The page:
Mr Bachchan took it all in his stride and never lashed out at her, even as her attacks got progressively vicious and absurd. The last interview of her life, with Shekhar Suman, had to be conducted in her house as she refused to step out of her home for the fear of getting killed. She had made fun of Mr Bachchan for being designated as the Star Of The Millennium, when there were Marlon Brando and Elvis Presley to consider. She also mocked him for being considered as the Most Handsome Indian Actor, ignoring the likes of Shammi Kapoor, Shashi Kapoor, Dharmendra, Raj Kapoor, Rishi Kapoor and even Shashi Kapoor's son Karan, all of whom Parveen considered handsome. Not Mr Bachchan, Parveen said to Shekhar Suman, who sat poker-faced listening to her tirade.
When Parveen passed away, Mr Bachchan spoke exclusively to me about her.
Parveen Babi and I worked together in several films. In fact, I did the maximum number of films with Parveen after Jaya, followed by Raakhee and Rekha. A lot of these films I had forgotten all about until the press reminded me of them after her death. And then I thought, ‘Gosh, so many films with Parveen Babi!’ Most of my films with Parveen were superbly successful. The audience liked us as a pair. She brought in a new, bohemian kind of leading lady to the screen. We’d work on all these films and go our own ways. But because we belonged to the same social circle, we’d visit each other. She was a very fun loving, light-hearted person. Always full of joie de vivre!Amitabh Bachchan, Actor
She never interfered with anyone’s work. On the sets, you barely knew she was around. She completely minded her own business. What happened to her is really sad. I feel very bad for her. We’d meet socially very often. We all belonged to one big group- Romesh Sharma, Danny Denzongpa, Reena Roy, Smita Patil, Javed Akhtar, Parveen. When I had my accident, they all would come to see me every single day. It was so nice of them. One never forgets the people who stick close to you at a time of crisis. I used to be very depressed at that point of time.Amitabh Bachchan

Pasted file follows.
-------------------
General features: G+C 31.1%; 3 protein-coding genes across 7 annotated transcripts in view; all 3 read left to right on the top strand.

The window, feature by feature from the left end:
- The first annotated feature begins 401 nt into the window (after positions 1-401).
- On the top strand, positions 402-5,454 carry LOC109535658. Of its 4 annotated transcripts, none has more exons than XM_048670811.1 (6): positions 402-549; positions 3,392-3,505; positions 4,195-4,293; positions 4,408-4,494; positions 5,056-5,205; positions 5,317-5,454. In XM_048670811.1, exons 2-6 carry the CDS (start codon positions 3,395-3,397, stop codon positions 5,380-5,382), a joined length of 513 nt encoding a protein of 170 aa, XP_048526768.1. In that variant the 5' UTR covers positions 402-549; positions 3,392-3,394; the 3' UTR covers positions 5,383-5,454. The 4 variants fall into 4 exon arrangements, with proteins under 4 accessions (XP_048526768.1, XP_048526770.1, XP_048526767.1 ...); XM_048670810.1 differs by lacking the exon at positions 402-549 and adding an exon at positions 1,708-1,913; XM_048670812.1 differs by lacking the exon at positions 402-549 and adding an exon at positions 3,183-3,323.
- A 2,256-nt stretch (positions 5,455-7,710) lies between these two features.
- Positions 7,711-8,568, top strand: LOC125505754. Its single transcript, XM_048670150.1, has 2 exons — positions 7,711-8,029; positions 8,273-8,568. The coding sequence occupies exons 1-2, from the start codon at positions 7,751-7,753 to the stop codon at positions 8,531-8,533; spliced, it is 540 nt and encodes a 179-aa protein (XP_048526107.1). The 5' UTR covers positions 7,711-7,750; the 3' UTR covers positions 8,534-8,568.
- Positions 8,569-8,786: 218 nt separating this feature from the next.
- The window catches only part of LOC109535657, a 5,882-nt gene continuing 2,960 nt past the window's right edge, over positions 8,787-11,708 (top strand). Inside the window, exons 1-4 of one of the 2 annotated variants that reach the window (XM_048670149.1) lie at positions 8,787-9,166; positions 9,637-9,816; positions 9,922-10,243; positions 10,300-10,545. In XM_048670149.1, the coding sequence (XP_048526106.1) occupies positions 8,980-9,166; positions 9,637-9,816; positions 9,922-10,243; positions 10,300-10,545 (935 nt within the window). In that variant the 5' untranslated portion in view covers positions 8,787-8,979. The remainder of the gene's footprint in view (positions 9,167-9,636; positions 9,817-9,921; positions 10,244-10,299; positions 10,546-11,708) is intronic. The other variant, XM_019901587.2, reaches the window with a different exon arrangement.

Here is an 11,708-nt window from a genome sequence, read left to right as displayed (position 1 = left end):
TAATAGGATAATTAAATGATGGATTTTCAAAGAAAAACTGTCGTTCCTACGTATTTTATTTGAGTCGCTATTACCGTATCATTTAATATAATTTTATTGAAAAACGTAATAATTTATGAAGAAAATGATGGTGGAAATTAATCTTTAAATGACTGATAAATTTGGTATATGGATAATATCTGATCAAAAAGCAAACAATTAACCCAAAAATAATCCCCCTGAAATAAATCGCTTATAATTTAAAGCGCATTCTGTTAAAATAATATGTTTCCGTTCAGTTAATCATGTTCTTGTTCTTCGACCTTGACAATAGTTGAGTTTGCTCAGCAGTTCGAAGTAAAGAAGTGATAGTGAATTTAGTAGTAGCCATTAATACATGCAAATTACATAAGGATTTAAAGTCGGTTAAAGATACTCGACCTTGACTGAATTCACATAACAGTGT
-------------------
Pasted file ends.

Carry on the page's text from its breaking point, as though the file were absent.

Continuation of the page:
Mr Bachchan also went on to discreetly talk about what plagued the starlet.
In 1983, I took Parveen out for her first live show, and then suddenly she just disappeared! I don’t really know what happened and it wouldn’t be ethical to talk about her condition. The nature of her illness was such that she was terrified of people. She wanted to be left alone. She deliberately distanced herself from everyone. We felt by associating ourselves with her, we were causing her more grief.Amitabh Bachchan
Like lakhs of Indians, Amitabh Bachchan says he was also a fan of her work.
Did she make a difference to Hindi cinema? Oh, certainly! She was one of the first Indians to be featured on the cover of Time magazine. She was very meticulous about her career. She had a very efficient management system. Her secretary and managers were very efficient. She lived all on her own and was very self-dependent. I sincerely feel that she was a very genuine, honest and down-to-earth person, very loving and caring. And that’s how I’d like to remember her.Amitabh Bachchan
(This story is from The Quint’s archives and was first published on 20 January 2016. It is now being republished to mark Parveen Babi’s birth anniversary.)